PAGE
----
Firefighter Jim Hammick, 60, of Redmond, Ore., was killed while removing hazardous trees in the path of a small wildfire in the remote Mt. Washington Wilderness Area in the high Cascades. It was one of multiple wildfires burning in the state.
Another firefighter, Norman Crawford, 45, of Sisters was hit on the shoulder by the tree and taken by ambulance to a hospital.
Both crew members worked for R&K Water Services of Bonney Lake, Wash. Company vice president Sandra Burleson declined comment.
They are among the 4,000 people fighting active fires that are burning on about 40,000 acres in Oregon.
Meannwhile, in central Washington, firefighters worked Thursday to shore up the southern and western flanks of a blaze that has charred a wide swath of land in two counties, as they kept watch for thunderstorms that could bring dry lightning and erratic winds.
The fast-moving Colockum Tarps Fire was 25 percent contained Thursday, but it has burned across nearly 113 square miles of dry grass, sagebrush and light timber and destroyed several homes and outbuildings.
Residents of about 100 scattered homes and cabins in Kittitas County were ordered to evacuate Wednesday, and they remained out of their homes on Thursday, fire officials said.
Adding to the pressure: The region is under red-flag warnings for thunderstorm activity through Thursday, with the potential for dry lightning and erratic winds.
About 700 firefighters were assigned to the blaze.
The fire originated south of Wenatchee and methodically churned south along the Columbia River, burning to the north end of a Puget Sound Energy wind farm that sits about 17 miles east of Ellensburg overlooking the river.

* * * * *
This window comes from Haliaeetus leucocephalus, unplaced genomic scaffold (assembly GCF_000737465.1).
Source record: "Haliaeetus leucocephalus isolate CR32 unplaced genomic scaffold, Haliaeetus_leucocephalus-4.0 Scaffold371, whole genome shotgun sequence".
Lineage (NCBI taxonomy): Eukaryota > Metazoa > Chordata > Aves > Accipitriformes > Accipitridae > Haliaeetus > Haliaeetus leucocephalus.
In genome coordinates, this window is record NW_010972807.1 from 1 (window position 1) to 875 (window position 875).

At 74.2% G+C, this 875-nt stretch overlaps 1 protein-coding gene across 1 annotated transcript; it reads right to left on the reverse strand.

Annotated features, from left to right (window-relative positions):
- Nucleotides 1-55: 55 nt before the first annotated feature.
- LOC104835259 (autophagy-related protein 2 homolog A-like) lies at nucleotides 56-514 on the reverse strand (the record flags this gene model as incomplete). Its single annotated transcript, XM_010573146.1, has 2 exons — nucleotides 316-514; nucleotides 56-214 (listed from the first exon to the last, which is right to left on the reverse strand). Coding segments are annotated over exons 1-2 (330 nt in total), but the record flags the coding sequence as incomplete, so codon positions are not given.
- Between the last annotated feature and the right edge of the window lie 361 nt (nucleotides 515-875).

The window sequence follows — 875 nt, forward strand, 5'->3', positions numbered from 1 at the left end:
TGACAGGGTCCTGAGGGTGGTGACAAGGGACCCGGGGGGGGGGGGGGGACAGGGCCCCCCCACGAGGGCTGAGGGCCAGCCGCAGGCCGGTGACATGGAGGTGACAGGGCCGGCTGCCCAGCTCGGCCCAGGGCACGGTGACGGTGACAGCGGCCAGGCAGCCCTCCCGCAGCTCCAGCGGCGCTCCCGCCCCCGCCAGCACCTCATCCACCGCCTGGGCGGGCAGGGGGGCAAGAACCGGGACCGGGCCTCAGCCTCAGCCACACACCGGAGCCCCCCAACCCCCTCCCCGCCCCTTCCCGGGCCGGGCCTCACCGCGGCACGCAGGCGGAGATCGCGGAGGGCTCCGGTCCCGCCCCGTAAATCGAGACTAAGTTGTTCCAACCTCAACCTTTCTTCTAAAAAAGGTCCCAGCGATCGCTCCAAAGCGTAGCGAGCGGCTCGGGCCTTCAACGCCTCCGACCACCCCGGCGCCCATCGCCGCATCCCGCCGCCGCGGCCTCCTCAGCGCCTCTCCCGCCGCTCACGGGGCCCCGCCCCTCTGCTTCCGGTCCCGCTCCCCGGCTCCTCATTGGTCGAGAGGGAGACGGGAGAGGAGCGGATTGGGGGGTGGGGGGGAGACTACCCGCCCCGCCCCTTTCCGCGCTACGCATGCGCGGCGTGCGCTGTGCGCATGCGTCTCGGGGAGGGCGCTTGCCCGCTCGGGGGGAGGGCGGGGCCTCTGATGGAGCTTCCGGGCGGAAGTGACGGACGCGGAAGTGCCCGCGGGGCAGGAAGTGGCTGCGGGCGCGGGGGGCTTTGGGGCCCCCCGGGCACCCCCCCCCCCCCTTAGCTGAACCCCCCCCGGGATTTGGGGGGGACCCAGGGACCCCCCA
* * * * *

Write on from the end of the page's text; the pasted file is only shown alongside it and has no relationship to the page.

Further south, the Mile Marker 28 Fire near Goldendale was 65 percent contained. The fire has charred about 42 square miles near Satus Pass and forced the closure of U.S. Highway 97 for days.
The highway reopened Wednesday, though travel delays of up to one hour should be expected, with pilot cars leading vehicles through the fire area.
The National Interagency Fire Center earlier this week listed the Northwest as its highest priority, giving Oregon and Washington the first shot at crews and equipment as they become available.
That's typical for this time of year because the Northwest has a later fire season - late July and August - than most of the other 10 geographic regions. The fire season tends to start in the Southeast and shift to the Southwest before migrating north to Northern California and the Pacific Northwest.
Nationally, the wildfire season has been relatively mild this year, with the total number of fires and acres burned running at about 60 percent of the 10-year average. The Pacific Northwest hopes to follow the trend, but officials fear a tough August because it's dry.